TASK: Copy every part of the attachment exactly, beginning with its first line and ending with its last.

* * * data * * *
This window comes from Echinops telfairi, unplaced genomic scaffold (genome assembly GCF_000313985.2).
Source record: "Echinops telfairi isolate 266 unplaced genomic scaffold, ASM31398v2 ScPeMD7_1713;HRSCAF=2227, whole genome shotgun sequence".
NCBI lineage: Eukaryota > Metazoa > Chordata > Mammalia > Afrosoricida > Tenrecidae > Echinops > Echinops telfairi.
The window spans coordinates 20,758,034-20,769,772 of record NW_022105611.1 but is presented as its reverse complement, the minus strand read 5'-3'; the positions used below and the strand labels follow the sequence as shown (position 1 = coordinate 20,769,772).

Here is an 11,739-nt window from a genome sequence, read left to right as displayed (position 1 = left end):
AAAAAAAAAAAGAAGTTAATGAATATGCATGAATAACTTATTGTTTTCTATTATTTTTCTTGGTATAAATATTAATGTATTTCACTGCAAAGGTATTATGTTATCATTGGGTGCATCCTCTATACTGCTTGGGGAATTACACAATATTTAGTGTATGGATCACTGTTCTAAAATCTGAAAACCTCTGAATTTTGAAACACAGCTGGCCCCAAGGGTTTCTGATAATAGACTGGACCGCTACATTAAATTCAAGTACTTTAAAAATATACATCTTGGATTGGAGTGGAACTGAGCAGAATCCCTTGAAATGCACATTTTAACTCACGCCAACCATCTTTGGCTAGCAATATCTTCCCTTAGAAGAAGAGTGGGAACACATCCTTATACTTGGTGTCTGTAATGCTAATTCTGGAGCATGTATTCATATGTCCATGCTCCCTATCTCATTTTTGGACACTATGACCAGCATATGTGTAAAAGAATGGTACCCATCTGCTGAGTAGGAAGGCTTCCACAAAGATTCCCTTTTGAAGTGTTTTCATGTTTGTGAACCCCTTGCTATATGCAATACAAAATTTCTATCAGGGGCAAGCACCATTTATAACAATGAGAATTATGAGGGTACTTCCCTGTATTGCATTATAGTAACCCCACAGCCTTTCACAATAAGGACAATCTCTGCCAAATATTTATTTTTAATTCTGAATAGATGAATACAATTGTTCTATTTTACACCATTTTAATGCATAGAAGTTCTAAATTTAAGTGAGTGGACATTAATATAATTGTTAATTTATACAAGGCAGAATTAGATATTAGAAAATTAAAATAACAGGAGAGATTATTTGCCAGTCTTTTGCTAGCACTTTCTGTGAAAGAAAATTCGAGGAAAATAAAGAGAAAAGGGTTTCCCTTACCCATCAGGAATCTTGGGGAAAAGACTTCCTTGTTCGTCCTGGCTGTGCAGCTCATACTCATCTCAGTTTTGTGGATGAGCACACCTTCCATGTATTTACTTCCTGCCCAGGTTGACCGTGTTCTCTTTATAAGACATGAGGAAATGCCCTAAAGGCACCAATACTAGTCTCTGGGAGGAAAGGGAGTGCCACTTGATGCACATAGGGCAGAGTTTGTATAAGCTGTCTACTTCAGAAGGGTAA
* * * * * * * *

This window comes from Echinops telfairi, unplaced genomic scaffold (genome assembly GCF_000313985.2).
Source record: "Echinops telfairi isolate 266 unplaced genomic scaffold, ASM31398v2 ScPeMD7_1713;HRSCAF=2227, whole genome shotgun sequence".
NCBI lineage: Eukaryota > Metazoa > Chordata > Mammalia > Afrosoricida > Tenrecidae > Echinops > Echinops telfairi.
The window spans coordinates 20,758,034-20,769,772 of record NW_022105611.1 but is presented as its reverse complement, the minus strand read 5'-3'; the positions used below and the strand labels follow the sequence as shown (position 1 = coordinate 20,769,772).

Here is an 11,739-nt window from a genome sequence, read left to right as displayed (position 1 = left end):
AAAAAAAAAAAGAAGTTAATGAATATGCATGAATAACTTATTGTTTTCTATTATTTTTCTTGGTATAAATATTAATGTATTTCACTGCAAAGGTATTATGTTATCATTGGGTGCATCCTCTATACTGCTTGGGGAATTACACAATATTTAGTGTATGGATCACTGTTCTAAAATCTGAAAACCTCTGAATTTTGAAACACAGCTGGCCCCAAGGGTTTCTGATAATAGACTGGACCGCTACATTAAATTCAAGTACTTTAAAAATATACATCTTGGATTGGAGTGGAACTGAGCAGAATCCCTTGAAATGCACATTTTAACTCACGCCAACCATCTTTGGCTAGCAATATCTTCCCTTAGAAGAAGAGTGGGAACACATCCTTATACTTGGTGTCTGTAATGCTAATTCTGGAGCATGTATTCATATGTCCATGCTCCCTATCTCATTTTTGGACACTATGACCAGCATATGTGTAAAAGAATGGTACCCATCTGCTGAGTAGGAAGGCTTCCACAAAGATTCCCTTTTGAAGTGTTTTCATGTTTGTGAACCCCTTGCTATATGCAATACAAAATTTCTATCAGGGGCAAGCACCATTTATAACAATGAGAATTATGAGGGTACTTCCCTGTATTGCATTATAGTAACCCCACAGCCTTTCACAATAAGGACAATCTCTGCCAAATATTTATTTTTAATTCTGAATAGATGAATACAATTGTTCTATTTTACACCATTTTAATGCATAGAAGTTCTAAATTTAAGTGAGTGGACATTAATATAATTGTTAATTTATACAAGGCAGAATTAGATATTAGAAAATTAAAATAACAGGAGAGATTATTTGCCAGTCTTTTGCTAGCACTTTCTGTGAAAGAAAATTCGAGGAAAATAAAGAGAAAAGGGTTTCCCTTACCCATCAGGAATCTTGGGGAAAAGACTTCCTTGTTCGTCCTGGCTGTGCAGCTCATACTCATCTCAGTTTTGTGGATGAGCACACCTTCCATGTATTTACTTCCTGCCCAGGTTGACCGTGTTCTCTTTATAAGACATGAGGAAATGCCCTAAAGGCACCAATACTAGTCTCTGGGAGGAAAGGGAGTGCCACTTGATGCACATAGGGCAGAGTTTGTATAAGCTGTCTACTTCAGAAGGGTAA